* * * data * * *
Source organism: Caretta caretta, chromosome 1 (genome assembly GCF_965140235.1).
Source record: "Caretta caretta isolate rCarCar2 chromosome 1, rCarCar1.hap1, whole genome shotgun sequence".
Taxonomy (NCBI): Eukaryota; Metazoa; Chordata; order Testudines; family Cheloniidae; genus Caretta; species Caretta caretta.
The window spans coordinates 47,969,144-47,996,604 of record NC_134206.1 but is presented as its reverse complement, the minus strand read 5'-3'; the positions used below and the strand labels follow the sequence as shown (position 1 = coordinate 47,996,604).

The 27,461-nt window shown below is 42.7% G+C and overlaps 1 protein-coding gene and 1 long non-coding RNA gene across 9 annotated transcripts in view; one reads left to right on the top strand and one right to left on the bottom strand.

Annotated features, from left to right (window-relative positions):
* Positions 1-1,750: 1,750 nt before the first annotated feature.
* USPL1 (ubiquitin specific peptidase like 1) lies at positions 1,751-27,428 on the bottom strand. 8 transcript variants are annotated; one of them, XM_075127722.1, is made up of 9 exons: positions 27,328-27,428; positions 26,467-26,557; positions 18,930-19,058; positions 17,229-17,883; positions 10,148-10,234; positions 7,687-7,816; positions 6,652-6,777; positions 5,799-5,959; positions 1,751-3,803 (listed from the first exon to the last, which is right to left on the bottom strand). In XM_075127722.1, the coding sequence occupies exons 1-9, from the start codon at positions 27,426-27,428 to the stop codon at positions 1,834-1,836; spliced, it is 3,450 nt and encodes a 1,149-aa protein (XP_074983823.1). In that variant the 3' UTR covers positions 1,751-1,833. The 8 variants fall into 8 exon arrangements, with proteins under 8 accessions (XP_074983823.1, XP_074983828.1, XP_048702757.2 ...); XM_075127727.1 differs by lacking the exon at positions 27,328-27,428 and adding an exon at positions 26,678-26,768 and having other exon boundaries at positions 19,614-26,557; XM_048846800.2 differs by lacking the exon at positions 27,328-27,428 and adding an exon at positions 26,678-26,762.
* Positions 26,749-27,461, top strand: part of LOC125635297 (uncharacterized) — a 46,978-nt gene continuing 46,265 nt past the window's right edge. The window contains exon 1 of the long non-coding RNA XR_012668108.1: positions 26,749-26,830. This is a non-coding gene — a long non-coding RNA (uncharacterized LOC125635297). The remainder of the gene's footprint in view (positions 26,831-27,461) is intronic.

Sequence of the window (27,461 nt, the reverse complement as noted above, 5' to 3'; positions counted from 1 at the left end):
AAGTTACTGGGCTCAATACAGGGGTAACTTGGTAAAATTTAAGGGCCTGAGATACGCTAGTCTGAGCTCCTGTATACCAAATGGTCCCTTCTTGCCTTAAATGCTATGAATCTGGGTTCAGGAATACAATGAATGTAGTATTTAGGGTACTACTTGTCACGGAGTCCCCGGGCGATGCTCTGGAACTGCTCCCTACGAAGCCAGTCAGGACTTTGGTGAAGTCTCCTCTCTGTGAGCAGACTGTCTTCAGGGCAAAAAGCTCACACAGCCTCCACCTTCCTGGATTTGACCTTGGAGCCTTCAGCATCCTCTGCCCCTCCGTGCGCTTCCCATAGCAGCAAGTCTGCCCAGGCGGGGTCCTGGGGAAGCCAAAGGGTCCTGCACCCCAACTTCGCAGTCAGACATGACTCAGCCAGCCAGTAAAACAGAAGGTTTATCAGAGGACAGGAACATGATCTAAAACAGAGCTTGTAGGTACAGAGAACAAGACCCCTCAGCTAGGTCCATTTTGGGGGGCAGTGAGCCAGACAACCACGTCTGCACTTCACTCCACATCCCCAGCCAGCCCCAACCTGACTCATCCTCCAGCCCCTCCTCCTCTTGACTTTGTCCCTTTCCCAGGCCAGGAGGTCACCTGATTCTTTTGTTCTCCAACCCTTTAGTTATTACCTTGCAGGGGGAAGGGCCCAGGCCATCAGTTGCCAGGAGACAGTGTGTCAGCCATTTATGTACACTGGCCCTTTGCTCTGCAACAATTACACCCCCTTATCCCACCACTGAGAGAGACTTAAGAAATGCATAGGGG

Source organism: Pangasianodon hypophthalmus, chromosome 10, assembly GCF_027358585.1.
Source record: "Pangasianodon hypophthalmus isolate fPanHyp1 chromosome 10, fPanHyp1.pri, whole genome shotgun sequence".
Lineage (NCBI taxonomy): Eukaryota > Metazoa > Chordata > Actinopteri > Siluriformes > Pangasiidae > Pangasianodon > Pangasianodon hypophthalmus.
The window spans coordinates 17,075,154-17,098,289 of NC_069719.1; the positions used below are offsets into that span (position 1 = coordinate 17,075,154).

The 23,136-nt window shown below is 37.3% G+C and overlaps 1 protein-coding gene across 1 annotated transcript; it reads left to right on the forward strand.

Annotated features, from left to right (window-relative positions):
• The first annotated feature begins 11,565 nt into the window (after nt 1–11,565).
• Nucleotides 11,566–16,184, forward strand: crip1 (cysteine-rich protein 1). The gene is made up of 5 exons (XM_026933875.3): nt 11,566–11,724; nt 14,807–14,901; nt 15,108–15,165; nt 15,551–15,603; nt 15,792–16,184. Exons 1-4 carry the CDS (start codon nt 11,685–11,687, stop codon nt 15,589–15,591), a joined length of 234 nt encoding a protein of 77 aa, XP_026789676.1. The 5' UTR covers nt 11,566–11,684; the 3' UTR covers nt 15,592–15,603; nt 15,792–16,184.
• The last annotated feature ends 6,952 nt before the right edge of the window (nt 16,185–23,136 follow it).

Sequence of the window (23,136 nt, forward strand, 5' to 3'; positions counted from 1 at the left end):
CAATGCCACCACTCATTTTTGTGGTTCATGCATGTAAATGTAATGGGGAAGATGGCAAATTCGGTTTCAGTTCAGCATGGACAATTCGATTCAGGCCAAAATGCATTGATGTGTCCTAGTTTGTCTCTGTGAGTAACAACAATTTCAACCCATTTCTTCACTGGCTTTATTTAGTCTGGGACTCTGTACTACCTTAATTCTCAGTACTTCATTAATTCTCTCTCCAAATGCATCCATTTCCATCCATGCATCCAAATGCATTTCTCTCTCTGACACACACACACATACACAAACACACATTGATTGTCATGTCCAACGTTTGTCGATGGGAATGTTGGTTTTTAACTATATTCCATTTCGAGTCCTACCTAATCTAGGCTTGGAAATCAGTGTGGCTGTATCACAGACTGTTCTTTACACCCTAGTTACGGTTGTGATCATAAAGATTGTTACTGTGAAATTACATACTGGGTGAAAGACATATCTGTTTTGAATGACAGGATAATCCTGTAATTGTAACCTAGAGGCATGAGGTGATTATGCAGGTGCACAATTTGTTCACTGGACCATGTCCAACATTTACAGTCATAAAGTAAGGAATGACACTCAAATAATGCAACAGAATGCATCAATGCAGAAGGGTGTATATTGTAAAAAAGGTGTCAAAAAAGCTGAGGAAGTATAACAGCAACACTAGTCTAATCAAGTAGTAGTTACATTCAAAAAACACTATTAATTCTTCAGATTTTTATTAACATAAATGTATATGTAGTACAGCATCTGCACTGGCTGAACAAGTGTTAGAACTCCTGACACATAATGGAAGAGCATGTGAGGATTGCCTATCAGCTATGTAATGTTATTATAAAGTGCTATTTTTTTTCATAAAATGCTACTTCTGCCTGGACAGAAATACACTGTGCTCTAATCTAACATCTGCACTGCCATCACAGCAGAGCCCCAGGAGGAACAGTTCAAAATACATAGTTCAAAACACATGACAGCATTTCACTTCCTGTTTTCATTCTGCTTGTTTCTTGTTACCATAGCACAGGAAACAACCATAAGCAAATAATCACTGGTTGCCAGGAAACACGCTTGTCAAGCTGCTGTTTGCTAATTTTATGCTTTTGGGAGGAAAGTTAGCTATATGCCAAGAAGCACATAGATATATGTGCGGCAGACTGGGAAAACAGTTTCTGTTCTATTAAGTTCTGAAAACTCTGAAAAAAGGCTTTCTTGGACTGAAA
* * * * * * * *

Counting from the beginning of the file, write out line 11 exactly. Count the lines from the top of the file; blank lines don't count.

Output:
AAGTTACTGGGCTCAATACAGGGGTAACTTGGTAAAATTTAAGGGCCTGAGATACGCTAGTCTGAGCTCCTGTATACCAAATGGTCCCTTCTTGCCTTAAATGCTATGAATCTGGGTTCAGGAATACAATGAATGTAGTATTTAGGGTACTACTTGTCACGGAGTCCCCGGGCGATGCTCTGGAACTGCTCCCTACGAAGCCAGTCAGGACTTTGGTGAAGTCTCCTCTCTGTGAGCAGACTGTCTTCAGGGCAAAAAGCTCACACAGCCTCCACCTTCCTGGATTTGACCTTGGAGCCTTCAGCATCCTCTGCCCCTCCGTGCGCTTCCCATAGCAGCAAGTCTGCCCAGGCGGGGTCCTGGGGAAGCCAAAGGGTCCTGCACCCCAACTTCGCAGTCAGACATGACTCAGCCAGCCAGTAAAACAGAAGGTTTATCAGAGGACAGGAACATGATCTAAAACAGAGCTTGTAGGTACAGAGAACAAGACCCCTCAGCTAGGTCCATTTTGGGGGGCAGTGAGCCAGACAACCACGTCTGCACTTCACTCCACATCCCCAGCCAGCCCCAACCTGACTCATCCTCCAGCCCCTCCTCCTCTTGACTTTGTCCCTTTCCCAGGCCAGGAGGTCACCTGATTCTTTTGTTCTCCAACCCTTTAGTTATTACCTTGCAGGGGGAAGGGCCCAGGCCATCAGTTGCCAGGAGACAGTGTGTCAGCCATTTATGTACACTGGCCCTTTGCTCTGCAACAATTACACCCCCTTATCCCACCACTGAGAGAGACTTAAGAAATGCATAGGGG